Home » Breaking News, Ports/Terminals » PH urged to divert cargo handling to ports outside Manila

THE Philippine government should shift development of ports and airports outside of Manila within three years to decongest Manila seaports and the Ninoy Aquino International Airport (NAIA).

In a recent letter addressed to economic managers of the Aquino administration, the Export Development Council, National Competitiveness Council, Philippine Chamber of Commerce and Industry, Joint Foreign Chambers, Supply Chain Management Association of the Philippines, Philippine Exporters Confederation, and the Management Association of the Philippines said cargoes should be diverted to the ports of Batangas and Subic from Manila and flights from NAIA to Diosdado Macapagal International Airport in Clarkfield, Pampanga, two hours from Manila.

“We recommend the issuance of a policy to shift foreign cargoes from the port of Manila to the newly developed international ports in Batangas (south of Manila) and Subic (north of Manila),” the groups said in the letter.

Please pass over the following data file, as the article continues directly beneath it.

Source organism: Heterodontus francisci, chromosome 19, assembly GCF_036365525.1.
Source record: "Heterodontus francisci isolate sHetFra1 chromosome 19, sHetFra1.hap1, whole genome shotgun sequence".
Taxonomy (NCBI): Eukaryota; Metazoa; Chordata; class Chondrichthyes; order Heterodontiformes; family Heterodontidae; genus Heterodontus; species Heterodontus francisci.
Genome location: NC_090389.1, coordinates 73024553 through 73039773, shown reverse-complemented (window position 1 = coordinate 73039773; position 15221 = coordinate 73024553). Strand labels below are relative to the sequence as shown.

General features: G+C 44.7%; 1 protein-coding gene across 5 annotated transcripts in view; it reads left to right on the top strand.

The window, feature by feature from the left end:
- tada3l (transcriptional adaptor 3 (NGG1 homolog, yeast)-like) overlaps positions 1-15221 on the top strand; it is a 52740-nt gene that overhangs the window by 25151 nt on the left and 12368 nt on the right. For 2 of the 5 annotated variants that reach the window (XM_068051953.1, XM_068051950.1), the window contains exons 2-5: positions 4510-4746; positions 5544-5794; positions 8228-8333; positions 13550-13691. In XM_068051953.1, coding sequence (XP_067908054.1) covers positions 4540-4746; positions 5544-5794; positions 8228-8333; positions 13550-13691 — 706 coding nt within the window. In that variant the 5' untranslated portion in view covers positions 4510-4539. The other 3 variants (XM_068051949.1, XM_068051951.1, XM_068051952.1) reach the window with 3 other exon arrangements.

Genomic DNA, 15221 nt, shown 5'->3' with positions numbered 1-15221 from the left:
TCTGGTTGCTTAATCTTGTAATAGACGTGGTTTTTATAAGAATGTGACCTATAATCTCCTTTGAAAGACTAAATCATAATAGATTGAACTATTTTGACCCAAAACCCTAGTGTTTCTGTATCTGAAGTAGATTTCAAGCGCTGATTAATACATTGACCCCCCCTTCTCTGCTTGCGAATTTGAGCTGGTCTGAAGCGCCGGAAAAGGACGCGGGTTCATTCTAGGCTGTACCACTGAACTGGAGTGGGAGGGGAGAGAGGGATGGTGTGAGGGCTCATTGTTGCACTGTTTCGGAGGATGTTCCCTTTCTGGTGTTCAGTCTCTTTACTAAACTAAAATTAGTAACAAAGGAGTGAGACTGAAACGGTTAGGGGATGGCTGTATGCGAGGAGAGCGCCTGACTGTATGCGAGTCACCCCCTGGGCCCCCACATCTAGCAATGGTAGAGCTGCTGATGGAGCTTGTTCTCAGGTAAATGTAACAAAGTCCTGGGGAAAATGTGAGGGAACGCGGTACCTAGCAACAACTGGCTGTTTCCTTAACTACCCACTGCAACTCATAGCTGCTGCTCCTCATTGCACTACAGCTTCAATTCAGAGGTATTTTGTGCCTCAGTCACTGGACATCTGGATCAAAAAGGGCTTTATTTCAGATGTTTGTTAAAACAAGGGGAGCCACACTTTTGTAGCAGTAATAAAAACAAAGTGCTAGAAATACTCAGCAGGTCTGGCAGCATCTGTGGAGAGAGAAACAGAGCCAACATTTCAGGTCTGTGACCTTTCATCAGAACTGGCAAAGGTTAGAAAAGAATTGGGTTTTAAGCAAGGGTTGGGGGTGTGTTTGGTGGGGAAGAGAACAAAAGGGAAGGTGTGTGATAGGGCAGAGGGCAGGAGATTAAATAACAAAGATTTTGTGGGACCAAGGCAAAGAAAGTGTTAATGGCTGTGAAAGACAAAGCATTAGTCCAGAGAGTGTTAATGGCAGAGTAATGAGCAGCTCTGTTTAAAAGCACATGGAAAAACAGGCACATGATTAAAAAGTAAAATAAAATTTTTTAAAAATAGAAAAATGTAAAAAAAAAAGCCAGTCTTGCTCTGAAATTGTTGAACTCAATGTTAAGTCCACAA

“It is recommended that all exports and imports going to and coming from South Luzon should be handled at the Batangas Port,” they said, adding that the Philippine Ports Authority and the Philippine Economic Zone Authority (PEZA) should issue separate memorandum circulars, with PPA directing international shipping lines through the Association of International Shipping Lines to service clients based/operating in South Luzon at the Port of Batangas, and PEZA directing its locators to load and unload their foreign cargoes also at Batangas.

The groups said Batangas port should be prioritized since there are enough cargoes from 1,000 locators in 42 industrial estates operating in the Cavite-Laguna-Batangas-Rizal-Quezon (Calabarzon) region.

According to PEZA data, of the 86% of export-import cargoes from PEZA-registered companies, 60% originate from the Calabarzon region.

Batangas port has an annual capacity of 400,000 twenty-foot equivalent units (TEUs) but traffic is only at 5,000 TEUs while Subic’s two new container terminals are capable of handling 600,000 TEUs each year but the actual traffic is only 21,623 TEUs.

Manila ports, on the other hand, are now handling more than their capacity. The Manila International Container Terminal handles 1.611 million TEUs but has a capacity of only 1.5 million. At the South Harbor, traffic is at 988,268 TEUs each year while capacity is at 850,000 TEUs.

 

Photo by Jun Acullador

 

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